“It all came crashing down so fast,” he added. “I hope and pray for nothing but the best for everyone who is a part of Tiger Nation moving forward.”
News of the college’s closing spread like wildfire after the vote, as people from all across Monroe County took to social media to express their feelings.
“Memories flood my mind each time I think of Hiwassee College,” said Priscilla Gregory, a longtime educator in the Monroe County School System who entered Hiwassee in 1978, attended for a year and a half before taking a break to get married and have her children, returning to graduate in 1986. “Dorm life, dedicated instructors and staff, and lifelong friendships were rooted there. Three generations of my family attended Hiwassee. When gathering with local educators my age, I see so many familiar Hiwassee faces. I’m deeply saddened to hear that it will be closing.”
A&W of Madisonville owner Scarlett Moser reflected on her years at Hiwassee as well.
“I was the class of 1993 and my mom was the class of 1952,” Moser told The Advocate & Democrat. “Mom has told me countless stories about how she and her brother would walk from their home in the Rocky Springs area to town and catch a ride with Gene Sloan over to the campus. My husband’s father also taught over there in the 1960s.”
For Moser personally, she was married with three children, all under the age of 3, when she began to consider Hiwassee College.
“It started out being the only logical choice for me, but ended up being a school I loved,” she said. “When I started, I went to the financial aid director, who was Mr. Hemphill at the time, and told him about my situation with small children and the need for a sitter. He told me he would find some scholarship money to help, and he did! He made sure there was $40 waiting in the Business Office for me on Fridays. The education was the best. I had been out of high school for seven years so I was rusty on a few things, but the professors were so helpful. They truly led by example and prepared us for the next step in life.”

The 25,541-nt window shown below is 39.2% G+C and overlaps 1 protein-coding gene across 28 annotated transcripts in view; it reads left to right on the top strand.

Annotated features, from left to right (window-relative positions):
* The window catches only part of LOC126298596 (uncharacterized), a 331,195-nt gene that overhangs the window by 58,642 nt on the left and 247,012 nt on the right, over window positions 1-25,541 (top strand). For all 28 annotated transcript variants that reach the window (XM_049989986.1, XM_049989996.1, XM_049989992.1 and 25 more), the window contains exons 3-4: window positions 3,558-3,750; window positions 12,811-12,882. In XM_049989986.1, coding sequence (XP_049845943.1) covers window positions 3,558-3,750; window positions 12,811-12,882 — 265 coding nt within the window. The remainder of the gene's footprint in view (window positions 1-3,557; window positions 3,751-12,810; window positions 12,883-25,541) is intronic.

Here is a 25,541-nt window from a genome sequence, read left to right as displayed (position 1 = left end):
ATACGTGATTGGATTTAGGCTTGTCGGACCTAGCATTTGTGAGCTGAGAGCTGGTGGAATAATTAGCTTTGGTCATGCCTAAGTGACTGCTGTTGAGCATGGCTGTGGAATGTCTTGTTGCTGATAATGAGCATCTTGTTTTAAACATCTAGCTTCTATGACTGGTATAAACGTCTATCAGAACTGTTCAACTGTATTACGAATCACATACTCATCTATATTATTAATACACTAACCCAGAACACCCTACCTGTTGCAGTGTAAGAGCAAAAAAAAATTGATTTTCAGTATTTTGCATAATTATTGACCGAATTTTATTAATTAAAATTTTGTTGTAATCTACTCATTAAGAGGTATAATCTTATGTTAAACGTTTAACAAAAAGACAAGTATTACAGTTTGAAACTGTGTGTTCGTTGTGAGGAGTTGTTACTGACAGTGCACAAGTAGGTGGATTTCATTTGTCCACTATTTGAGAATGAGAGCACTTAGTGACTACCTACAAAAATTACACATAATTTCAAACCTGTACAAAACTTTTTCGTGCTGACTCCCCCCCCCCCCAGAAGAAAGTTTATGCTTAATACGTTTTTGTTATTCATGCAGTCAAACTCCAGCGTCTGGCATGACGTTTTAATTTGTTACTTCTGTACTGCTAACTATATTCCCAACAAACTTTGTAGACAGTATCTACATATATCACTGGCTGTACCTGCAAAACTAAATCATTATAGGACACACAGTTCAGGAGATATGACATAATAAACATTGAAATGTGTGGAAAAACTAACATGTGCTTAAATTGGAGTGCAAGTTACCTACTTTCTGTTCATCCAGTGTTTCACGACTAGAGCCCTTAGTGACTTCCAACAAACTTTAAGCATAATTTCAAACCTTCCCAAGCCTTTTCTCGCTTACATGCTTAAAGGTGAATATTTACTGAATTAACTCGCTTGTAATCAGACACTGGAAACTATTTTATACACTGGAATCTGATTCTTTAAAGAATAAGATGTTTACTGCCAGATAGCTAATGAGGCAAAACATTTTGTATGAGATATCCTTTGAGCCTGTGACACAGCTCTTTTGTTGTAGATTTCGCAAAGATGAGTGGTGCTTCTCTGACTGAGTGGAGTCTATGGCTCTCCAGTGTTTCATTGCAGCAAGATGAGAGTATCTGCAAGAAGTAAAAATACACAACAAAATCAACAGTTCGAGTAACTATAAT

Hiwassee alum William Blackwell, class of 2007, said he learned his self-worth while a student at Hiwassee.
“I learned to fight through obstacles while going to this school,” he said. “By not accepting what doctors told me and my parents regarding my intelligence. I became the first member of my family ever to receive a college degree when I was supposed to be ‘the stupid one.’ I will dearly miss its presence. Thank you for the opportunities and milestones in my life that your education provided to me.”
Former Hiwassee College faculty member Micah Montague was deeply saddened by the news of the college’s closing. Montague started teaching theater at Hiwassee in 2001, remaining for five years before joining the Peace Corps. He returned to the college in 2012 and stayed until 2017, producing around 25 productions in the roughly 10 years of his tenure at the college.
“I remember the last production we did, ‘Much Ado About Nothing.’ It was on the quad and it was probably the best show I was involved with there,” he recalled. “We were in our last performance of it and there was about 30 minutes left in the show. We were at the bell tower and the actors noticed this ominous thunderstorm approaching. The audience was faced away from it and didn’t see it coming. But the actors did. We had just finished the performance when a downpour started. That’s probably one of my most vivid memories. Looking back, it could have been a symbol of what was to come.”
Montague, however, has hopes that the college will be able to find its way back.
“I hope that at some point in time it is able to find a rebirth,” he said. “I don’t know what that would mean or if it would still be a Methodist institution, but there is so much potential there. It’s a benefit to the community and its people, and means a lot to so many generations.”
The loss of Hiwassee will be immediately felt across Monroe County. Monroe Area Council for the Arts (MACA) had a long-standing partnership with the college, hosting a series of concerts and other events in the campus’ Performing Arts Center. With the college closing, MACA must now find a new venue to continue its own Performance Series and other programs.
“We aren’t sure at the moment what we will do,” said MACA Administrator Rebecca Inman. “It’s a shock to us. We are definitely going to have to make some adjustments. We just aren’t sure what will happen.”